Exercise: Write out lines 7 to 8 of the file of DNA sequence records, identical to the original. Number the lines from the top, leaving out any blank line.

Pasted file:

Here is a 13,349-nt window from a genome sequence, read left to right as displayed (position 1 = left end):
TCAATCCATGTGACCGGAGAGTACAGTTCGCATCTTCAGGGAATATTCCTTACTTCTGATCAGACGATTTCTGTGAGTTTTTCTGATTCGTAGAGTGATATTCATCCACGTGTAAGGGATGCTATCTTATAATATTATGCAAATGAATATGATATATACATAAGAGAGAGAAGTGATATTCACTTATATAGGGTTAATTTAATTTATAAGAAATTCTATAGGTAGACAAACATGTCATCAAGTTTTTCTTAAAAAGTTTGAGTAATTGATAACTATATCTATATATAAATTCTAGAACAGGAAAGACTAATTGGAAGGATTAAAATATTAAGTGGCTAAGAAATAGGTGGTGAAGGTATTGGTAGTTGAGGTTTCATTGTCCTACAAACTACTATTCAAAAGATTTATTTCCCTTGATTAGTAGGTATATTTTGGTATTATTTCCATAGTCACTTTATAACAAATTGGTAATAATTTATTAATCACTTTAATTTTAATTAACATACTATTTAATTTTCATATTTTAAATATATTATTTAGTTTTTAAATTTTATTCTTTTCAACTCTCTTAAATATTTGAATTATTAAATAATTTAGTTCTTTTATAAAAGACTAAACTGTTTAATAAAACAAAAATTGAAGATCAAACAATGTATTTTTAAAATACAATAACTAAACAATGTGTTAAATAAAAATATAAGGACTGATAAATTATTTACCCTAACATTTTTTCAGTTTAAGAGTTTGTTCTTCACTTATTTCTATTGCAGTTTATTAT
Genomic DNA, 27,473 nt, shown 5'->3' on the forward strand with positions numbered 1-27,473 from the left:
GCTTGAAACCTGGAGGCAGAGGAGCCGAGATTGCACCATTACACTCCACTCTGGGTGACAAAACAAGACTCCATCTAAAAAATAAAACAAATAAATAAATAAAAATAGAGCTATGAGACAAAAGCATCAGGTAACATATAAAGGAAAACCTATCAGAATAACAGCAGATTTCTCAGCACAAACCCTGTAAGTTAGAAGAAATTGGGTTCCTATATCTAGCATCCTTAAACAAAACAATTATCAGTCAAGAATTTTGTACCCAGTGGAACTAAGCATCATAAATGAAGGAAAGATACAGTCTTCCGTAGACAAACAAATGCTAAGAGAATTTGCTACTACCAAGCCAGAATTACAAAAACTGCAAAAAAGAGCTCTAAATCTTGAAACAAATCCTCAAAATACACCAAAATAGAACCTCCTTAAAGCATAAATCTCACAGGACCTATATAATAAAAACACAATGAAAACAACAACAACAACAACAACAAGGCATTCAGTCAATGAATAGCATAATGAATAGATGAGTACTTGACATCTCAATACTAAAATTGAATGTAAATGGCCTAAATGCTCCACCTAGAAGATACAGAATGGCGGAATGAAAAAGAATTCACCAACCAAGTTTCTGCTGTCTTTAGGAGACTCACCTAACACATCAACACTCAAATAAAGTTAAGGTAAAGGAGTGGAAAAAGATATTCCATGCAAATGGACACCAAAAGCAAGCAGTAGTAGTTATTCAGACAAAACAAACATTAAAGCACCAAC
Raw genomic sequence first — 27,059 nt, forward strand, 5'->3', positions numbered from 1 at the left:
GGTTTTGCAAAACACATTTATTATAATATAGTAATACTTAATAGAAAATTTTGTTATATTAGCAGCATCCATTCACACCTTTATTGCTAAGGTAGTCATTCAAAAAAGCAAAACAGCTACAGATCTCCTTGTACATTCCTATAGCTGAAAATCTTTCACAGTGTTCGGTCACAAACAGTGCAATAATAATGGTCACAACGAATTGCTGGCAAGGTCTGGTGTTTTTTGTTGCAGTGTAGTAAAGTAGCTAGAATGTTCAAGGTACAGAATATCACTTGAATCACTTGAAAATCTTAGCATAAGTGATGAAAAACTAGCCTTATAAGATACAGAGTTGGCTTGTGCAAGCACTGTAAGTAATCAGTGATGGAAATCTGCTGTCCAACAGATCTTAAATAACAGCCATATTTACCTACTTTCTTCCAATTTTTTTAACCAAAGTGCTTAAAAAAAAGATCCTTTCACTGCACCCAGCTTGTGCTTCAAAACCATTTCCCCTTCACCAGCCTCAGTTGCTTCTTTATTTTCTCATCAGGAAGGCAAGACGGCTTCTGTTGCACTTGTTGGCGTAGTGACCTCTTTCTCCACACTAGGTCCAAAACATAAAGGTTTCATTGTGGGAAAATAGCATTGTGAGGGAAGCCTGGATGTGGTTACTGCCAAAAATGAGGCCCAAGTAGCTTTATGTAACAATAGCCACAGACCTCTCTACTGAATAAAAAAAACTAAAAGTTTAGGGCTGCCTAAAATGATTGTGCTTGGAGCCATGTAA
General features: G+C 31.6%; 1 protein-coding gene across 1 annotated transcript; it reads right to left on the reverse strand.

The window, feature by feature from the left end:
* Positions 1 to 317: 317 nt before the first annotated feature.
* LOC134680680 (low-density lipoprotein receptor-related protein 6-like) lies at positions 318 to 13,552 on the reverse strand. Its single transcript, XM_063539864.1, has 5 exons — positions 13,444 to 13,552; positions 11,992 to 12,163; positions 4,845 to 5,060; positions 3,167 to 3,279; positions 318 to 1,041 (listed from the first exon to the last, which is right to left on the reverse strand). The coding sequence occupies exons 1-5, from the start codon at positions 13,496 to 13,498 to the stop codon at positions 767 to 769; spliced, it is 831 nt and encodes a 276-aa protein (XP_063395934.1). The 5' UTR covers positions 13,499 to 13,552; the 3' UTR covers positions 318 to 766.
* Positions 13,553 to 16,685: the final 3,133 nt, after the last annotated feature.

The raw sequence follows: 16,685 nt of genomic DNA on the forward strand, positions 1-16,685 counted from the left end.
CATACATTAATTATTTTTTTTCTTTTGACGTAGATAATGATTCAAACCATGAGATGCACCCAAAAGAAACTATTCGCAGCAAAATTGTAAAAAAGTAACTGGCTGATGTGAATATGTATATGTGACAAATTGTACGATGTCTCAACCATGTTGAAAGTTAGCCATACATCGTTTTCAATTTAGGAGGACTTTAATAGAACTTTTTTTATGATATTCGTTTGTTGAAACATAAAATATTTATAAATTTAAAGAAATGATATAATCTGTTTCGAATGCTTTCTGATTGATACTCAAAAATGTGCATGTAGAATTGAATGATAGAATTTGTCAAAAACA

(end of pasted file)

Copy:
General features: G+C 31.6%; 1 protein-coding gene across 1 annotated transcript; it reads right to left on the reverse strand.

The window, feature by feature from the left end: